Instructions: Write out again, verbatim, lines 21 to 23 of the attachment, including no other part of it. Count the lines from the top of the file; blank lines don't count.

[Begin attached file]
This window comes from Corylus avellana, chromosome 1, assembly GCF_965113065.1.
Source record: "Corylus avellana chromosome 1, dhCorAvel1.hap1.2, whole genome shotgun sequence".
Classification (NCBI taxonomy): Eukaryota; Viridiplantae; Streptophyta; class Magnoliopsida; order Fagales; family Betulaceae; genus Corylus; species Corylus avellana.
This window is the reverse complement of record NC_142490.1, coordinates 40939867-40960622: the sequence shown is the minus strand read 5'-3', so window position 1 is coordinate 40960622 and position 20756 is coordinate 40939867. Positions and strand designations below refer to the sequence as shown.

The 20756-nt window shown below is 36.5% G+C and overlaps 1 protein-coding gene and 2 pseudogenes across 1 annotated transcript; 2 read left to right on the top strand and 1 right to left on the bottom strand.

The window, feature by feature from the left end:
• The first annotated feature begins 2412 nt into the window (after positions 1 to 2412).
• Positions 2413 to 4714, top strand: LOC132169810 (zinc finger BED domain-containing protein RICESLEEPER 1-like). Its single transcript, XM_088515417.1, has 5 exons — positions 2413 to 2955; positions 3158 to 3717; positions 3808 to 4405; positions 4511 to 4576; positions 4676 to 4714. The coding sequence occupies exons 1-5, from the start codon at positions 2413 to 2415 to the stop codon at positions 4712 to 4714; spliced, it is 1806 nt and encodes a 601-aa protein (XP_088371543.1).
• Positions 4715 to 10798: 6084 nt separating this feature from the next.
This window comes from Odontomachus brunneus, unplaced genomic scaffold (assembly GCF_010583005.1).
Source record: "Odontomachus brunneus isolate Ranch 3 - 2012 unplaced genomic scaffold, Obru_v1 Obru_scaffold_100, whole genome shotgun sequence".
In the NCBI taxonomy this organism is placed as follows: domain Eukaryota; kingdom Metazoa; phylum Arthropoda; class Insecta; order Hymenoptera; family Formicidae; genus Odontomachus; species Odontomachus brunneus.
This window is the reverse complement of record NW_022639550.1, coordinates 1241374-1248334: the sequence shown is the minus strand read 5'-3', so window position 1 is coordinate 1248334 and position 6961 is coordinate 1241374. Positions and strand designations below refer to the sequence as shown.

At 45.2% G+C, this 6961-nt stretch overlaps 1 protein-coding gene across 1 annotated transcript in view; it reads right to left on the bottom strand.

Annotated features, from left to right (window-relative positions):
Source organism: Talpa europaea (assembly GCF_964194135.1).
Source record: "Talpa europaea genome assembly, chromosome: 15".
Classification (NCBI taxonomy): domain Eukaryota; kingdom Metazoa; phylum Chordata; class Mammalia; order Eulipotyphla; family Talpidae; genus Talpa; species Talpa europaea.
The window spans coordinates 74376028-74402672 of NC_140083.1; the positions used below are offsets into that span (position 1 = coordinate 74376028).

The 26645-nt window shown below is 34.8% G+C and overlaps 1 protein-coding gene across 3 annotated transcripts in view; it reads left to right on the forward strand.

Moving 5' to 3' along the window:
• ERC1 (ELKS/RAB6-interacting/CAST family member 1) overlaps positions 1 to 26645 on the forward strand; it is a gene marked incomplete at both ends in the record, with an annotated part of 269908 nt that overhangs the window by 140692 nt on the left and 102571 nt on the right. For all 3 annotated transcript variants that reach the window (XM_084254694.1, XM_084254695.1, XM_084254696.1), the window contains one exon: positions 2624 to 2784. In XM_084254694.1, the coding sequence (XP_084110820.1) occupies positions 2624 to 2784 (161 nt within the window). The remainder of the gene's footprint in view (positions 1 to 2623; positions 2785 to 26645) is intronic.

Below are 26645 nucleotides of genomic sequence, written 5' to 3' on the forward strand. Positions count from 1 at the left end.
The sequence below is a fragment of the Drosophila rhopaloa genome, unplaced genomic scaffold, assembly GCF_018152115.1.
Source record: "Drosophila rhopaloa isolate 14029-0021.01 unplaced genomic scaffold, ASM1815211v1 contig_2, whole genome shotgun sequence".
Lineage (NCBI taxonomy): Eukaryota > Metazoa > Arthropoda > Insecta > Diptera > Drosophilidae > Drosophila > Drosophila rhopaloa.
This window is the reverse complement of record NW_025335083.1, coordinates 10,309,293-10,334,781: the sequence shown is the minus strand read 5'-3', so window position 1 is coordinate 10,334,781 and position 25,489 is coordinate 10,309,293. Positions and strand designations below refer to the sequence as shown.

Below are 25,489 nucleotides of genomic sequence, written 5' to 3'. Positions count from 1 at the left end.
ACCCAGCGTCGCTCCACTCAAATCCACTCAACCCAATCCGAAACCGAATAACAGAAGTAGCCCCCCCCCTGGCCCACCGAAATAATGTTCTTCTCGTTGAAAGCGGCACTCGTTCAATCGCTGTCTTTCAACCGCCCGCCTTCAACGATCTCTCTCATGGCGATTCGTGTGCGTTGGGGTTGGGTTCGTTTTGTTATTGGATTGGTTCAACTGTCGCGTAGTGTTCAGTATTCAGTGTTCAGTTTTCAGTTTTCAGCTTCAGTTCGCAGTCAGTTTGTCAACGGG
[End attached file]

Moving 5' to 3' along the window:
• ERC1 (ELKS/RAB6-interacting/CAST family member 1) overlaps positions 1 to 26645 on the forward strand; it is a gene marked incomplete at both ends in the record, with an annotated part of 269908 nt that overhangs the window by 140692 nt on the left and 102571 nt on the right. For all 3 annotated transcript variants that reach the window (XM_084254694.1, XM_084254695.1, XM_084254696.1), the window contains one exon: positions 2624 to 2784. In XM_084254694.1, the coding sequence (XP_084110820.1) occupies positions 2624 to 2784 (161 nt within the window). The remainder of the gene's footprint in view (positions 1 to 2623; positions 2785 to 26645) is intronic.

Below are 26645 nucleotides of genomic sequence, written 5' to 3' on the forward strand. Positions count from 1 at the left end.